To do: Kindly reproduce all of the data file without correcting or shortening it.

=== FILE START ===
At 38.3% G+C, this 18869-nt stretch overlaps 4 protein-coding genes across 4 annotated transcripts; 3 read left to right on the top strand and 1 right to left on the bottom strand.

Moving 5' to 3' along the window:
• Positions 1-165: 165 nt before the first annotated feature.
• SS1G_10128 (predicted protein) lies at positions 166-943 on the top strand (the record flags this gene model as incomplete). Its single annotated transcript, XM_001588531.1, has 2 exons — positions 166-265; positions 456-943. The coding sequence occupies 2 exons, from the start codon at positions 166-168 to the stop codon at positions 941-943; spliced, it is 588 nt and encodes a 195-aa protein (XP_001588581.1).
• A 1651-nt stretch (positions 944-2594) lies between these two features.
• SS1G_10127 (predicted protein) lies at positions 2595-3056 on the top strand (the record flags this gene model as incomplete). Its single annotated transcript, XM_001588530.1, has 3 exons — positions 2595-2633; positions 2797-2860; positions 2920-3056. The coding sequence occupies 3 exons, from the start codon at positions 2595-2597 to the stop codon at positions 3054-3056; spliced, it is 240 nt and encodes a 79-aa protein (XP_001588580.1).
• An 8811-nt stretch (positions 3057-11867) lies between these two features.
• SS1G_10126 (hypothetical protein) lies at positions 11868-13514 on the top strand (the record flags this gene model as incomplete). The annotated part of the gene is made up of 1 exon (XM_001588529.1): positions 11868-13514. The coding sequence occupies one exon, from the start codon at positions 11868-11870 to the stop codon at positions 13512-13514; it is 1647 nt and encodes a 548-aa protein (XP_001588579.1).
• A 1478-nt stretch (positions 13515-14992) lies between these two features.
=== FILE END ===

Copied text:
At 38.3% G+C, this 18869-nt stretch overlaps 4 protein-coding genes across 4 annotated transcripts; 3 read left to right on the top strand and 1 right to left on the bottom strand.

Moving 5' to 3' along the window:
• Positions 1-165: 165 nt before the first annotated feature.
• SS1G_10128 (predicted protein) lies at positions 166-943 on the top strand (the record flags this gene model as incomplete). Its single annotated transcript, XM_001588531.1, has 2 exons — positions 166-265; positions 456-943. The coding sequence occupies 2 exons, from the start codon at positions 166-168 to the stop codon at positions 941-943; spliced, it is 588 nt and encodes a 195-aa protein (XP_001588581.1).
• A 1651-nt stretch (positions 944-2594) lies between these two features.
• SS1G_10127 (predicted protein) lies at positions 2595-3056 on the top strand (the record flags this gene model as incomplete). Its single annotated transcript, XM_001588530.1, has 3 exons — positions 2595-2633; positions 2797-2860; positions 2920-3056. The coding sequence occupies 3 exons, from the start codon at positions 2595-2597 to the stop codon at positions 3054-3056; spliced, it is 240 nt and encodes a 79-aa protein (XP_001588580.1).
• An 8811-nt stretch (positions 3057-11867) lies between these two features.
• SS1G_10126 (hypothetical protein) lies at positions 11868-13514 on the top strand (the record flags this gene model as incomplete). The annotated part of the gene is made up of 1 exon (XM_001588529.1): positions 11868-13514. The coding sequence occupies one exon, from the start codon at positions 11868-11870 to the stop codon at positions 13512-13514; it is 1647 nt and encodes a 548-aa protein (XP_001588579.1).
• A 1478-nt stretch (positions 13515-14992) lies between these two features.